Find out more
See also Royal Botanic Gardens, Kew:
Information supplied by English Nature.
- Lives or grows for just one year.
© Andrew N. Gagg
Andrew N. Gagg
'Town House Two'
Tel: +44 (0) 190 574 8515
MyARKive offers the scrapbook feature to signed-up members, allowing you to organize your favourite ARKive images and videos and share them with friends.
Terms and Conditions of Use of Materials
Copyright in this website and materials contained on this website (Material) belongs to Wildscreen or its licensors.
Visitors to this website (End Users) are entitled to:
- view the contents of, and Material on, the website;
- download and retain copies of the Material on their personal systems in digital form in low resolution for their own personal use;
- teachers, lecturers and students may incorporate the Material in their educational material (including, but not limited to, their lesson plans, presentations, worksheets and projects) in hard copy and digital format for use within a registered educational establishment, provided that the integrity of the Material is maintained and that copyright ownership and authorship is appropriately acknowledged by the End User.
End Users shall not copy or otherwise extract, alter or manipulate Material other than as permitted in these Terms and Conditions of Use of Materials.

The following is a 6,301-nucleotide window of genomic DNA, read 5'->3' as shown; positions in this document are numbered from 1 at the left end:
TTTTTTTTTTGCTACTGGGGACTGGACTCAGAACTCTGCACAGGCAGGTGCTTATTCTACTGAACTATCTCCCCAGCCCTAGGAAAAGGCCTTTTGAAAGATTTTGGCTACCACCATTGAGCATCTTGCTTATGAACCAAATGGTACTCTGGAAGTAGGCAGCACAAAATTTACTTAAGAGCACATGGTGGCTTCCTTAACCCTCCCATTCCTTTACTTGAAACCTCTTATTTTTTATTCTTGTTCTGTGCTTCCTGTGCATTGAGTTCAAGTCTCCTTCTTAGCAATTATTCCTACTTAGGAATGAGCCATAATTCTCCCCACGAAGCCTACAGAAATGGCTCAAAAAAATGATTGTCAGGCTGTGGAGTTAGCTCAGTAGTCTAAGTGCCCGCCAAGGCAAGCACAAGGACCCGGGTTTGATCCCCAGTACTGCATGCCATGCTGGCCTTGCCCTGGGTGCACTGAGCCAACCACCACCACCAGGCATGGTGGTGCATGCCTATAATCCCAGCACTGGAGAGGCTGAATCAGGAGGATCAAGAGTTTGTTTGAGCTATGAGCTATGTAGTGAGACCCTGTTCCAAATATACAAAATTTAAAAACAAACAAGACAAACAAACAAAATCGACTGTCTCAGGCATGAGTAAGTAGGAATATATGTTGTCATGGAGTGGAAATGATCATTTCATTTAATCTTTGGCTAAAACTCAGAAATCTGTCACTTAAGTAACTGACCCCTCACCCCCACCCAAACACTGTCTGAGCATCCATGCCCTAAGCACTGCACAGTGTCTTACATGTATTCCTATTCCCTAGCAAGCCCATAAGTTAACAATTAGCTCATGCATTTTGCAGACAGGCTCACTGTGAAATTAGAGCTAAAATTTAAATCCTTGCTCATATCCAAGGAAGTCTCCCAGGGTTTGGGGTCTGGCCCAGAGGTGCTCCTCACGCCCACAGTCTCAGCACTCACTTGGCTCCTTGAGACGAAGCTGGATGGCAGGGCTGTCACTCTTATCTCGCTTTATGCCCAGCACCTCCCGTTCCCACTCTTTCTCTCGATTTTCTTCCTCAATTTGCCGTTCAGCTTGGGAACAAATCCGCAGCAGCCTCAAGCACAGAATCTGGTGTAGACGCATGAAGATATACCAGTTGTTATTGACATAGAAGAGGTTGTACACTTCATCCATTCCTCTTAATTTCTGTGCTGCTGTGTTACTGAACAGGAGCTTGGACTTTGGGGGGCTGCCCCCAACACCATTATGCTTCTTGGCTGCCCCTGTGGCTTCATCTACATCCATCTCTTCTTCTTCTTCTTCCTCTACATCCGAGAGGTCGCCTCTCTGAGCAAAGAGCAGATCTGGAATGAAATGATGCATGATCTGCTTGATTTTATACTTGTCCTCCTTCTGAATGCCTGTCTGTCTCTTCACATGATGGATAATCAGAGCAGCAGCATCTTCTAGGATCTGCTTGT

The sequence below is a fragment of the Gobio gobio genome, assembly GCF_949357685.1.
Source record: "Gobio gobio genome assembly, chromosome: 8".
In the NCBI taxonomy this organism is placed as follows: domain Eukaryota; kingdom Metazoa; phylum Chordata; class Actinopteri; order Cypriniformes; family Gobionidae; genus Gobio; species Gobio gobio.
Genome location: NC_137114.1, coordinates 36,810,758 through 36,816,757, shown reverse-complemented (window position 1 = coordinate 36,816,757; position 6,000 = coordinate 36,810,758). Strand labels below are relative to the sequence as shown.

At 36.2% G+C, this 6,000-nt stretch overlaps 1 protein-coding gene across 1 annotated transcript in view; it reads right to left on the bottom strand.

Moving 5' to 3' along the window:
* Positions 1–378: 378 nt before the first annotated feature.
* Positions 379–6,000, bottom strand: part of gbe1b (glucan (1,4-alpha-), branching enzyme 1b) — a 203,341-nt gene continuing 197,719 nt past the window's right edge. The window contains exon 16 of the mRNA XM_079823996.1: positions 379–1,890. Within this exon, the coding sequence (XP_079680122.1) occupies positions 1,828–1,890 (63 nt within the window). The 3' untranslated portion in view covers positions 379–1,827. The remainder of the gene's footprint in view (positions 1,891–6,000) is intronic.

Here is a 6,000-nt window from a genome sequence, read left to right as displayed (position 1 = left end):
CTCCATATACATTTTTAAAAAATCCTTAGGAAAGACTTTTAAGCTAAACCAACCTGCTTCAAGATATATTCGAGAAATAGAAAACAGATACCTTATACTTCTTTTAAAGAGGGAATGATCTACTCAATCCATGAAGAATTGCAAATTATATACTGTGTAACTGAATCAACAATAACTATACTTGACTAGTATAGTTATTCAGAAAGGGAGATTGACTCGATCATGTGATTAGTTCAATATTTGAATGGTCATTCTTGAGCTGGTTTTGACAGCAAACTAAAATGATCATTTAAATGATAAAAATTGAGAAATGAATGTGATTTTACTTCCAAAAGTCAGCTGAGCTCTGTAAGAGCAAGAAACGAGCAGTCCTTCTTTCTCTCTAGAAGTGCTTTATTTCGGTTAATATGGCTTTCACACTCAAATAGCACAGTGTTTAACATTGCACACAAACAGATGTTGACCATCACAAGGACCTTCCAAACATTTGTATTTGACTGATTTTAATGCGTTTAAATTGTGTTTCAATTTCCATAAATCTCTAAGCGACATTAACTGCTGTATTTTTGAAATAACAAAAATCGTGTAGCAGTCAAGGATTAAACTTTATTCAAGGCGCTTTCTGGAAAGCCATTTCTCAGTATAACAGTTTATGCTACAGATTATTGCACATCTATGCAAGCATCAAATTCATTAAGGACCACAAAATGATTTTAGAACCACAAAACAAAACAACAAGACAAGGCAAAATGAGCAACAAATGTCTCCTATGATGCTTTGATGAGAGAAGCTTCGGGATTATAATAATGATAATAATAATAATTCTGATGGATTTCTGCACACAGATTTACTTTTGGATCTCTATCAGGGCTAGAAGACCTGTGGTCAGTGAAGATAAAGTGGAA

Additional use of flagged material
Green flagged material
Certain Material on this website (Licence 4 Material) displays a green flag next to the Material and is available for not-for-profit conservation or educational use. This material may be used by End Users, who are individuals or organisations that are in our opinion not-for-profit, for their not-for-profit conservation or not-for-profit educational purposes. Low resolution, watermarked images may be copied from this website by such End Users for such purposes. If you require high resolution or non-watermarked versions of the Material, please contact Wildscreen with details of your proposed use.
Creative commons material
Certain Material on this website has been licensed to Wildscreen under a Creative Commons Licence. These images are clearly marked with the Creative Commons buttons and may be used by End Users only in the way allowed by the specific Creative Commons Licence under which they have been submitted. Please see http://creativecommons.org for details.
Any other use
Please contact the copyright owners directly (copyright and contact details are shown for each media item) to negotiate terms and conditions for any use of Material other than those expressly permitted above. Please note that many of the contributors to ARKive are commercial operators and may request a fee for such use.
Save as permitted above, no person or organisation is permitted to incorporate any copyright material from this website into any other work or publication in any format (this includes but is not limited to: websites, Apps, CDs, DVDs, intranets, extranets, signage, digital communications or on printed materials for external or other distribution). Use of the Material for promotional, administrative or for-profit purposes is not permitted.